New York City may be a jungle for chief assistant DA Butch Karp and his wife Marlene Ciampi, retired from her private-security firm to train serious guard dogs, but they find the hills of West Virginia just as violent.
Vacationing on Long Island’s North Shore, Marlene’s struck up a child-fueled friendship with Rose Wickham Heeney, who left the area as an idealistic young woman to work as an environmental activist in McCullensburg and stayed to marry firebrand union organizer Red Heeney. Marlene and Butch both note that Red’s social skills, honed by his hopeless candidacy for the union presidency, are in need of polishing, but she’s shocked to hear that Red, on his return home, has been shot to death along with Rose and their daughter Lizzie. When the local cops immediately arrest Moses Welch, a local simpleton who couldn’t possibly have masterminded the killings, Red’s son Dan, an MIT freshman who’s developed a warm friendship with Butch and Marlene’s daughter Lucy, asks Marlene to come down and help Welch’s sozzled public defender keep the client from getting railroaded. Almost before his wife’s unpacked, Butch has his own invitation from the West Virginia governor, who’s looking for an independent special prosecutor to clean out Robbens County without stirring up sentiment against the state house. Though the stage seems set for a backwoods Adam’s Rib, with Butch and Marlene swapping insults and witticisms under the conference table, legal wrangles concerning who slaughtered the Heeneys swiftly change into what look like cooperative attempts to bring the perps to justice in a county whose every public official depends on the corrupting influence of big coal. The incredible answer marks a serious compromise of Tanenbaum’s usually unerring eye for moral complexity.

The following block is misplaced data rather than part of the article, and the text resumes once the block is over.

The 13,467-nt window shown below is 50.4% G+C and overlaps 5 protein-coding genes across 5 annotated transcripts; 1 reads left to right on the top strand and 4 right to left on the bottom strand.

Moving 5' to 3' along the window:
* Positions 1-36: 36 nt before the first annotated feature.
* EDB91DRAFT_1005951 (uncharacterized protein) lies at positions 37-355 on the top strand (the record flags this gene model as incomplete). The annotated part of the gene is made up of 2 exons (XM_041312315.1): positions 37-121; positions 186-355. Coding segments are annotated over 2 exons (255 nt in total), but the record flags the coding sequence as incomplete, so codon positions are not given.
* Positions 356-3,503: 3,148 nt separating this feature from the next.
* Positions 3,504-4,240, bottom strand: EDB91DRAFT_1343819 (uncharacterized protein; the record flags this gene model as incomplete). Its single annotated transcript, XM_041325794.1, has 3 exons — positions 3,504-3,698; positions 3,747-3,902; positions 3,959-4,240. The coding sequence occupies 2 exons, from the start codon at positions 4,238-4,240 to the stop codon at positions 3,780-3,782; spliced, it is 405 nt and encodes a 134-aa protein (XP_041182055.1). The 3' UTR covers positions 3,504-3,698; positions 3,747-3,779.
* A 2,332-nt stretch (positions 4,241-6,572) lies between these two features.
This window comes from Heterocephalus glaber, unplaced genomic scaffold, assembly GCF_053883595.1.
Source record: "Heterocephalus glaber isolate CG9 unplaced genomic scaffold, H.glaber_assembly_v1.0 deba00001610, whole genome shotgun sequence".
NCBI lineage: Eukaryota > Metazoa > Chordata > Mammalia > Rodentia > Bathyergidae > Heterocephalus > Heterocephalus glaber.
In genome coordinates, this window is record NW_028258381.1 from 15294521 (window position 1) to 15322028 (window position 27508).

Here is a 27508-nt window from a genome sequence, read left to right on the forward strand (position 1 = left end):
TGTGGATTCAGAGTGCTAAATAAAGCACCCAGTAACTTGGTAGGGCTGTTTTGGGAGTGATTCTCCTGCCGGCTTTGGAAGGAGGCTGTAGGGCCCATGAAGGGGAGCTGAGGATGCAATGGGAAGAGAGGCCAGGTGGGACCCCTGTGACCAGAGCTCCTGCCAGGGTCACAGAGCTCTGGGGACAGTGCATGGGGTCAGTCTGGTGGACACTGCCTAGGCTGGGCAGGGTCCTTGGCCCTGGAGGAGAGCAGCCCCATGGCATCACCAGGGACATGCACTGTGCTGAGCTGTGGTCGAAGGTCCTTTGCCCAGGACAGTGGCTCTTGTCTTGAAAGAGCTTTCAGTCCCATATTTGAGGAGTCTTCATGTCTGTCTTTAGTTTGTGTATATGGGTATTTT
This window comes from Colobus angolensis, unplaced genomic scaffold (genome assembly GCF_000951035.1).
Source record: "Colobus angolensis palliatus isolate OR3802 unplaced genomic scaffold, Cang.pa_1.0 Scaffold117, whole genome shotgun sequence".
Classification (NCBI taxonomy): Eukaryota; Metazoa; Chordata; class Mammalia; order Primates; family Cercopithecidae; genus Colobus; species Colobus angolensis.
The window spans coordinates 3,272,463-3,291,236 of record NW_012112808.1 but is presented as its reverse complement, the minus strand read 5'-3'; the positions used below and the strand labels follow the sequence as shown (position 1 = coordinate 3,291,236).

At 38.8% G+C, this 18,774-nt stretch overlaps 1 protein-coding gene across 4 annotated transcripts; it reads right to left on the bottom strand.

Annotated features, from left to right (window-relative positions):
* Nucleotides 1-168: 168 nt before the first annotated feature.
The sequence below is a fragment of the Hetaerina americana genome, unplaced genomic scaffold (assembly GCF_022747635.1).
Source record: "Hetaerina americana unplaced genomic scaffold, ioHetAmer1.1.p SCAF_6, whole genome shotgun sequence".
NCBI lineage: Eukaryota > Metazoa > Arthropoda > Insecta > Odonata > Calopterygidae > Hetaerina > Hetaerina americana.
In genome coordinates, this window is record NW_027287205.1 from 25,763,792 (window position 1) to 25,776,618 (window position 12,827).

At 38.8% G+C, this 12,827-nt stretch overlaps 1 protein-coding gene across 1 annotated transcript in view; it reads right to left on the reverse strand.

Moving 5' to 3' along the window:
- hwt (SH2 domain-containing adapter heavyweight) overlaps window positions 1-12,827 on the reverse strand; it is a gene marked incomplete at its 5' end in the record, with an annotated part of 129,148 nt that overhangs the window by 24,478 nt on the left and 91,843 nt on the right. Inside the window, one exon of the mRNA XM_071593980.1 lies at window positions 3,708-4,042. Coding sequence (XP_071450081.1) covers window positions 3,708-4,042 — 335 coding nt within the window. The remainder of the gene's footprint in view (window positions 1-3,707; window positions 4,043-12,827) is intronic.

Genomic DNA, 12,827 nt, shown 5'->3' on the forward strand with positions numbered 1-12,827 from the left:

Otherwise: Butch and Marlene’s 14th outing (Enemy Within, 2001, etc.) is among their most straightforward, with Lucy’s budding romance with Dan Heeney practically the only trace of the family’s normally teeming byways.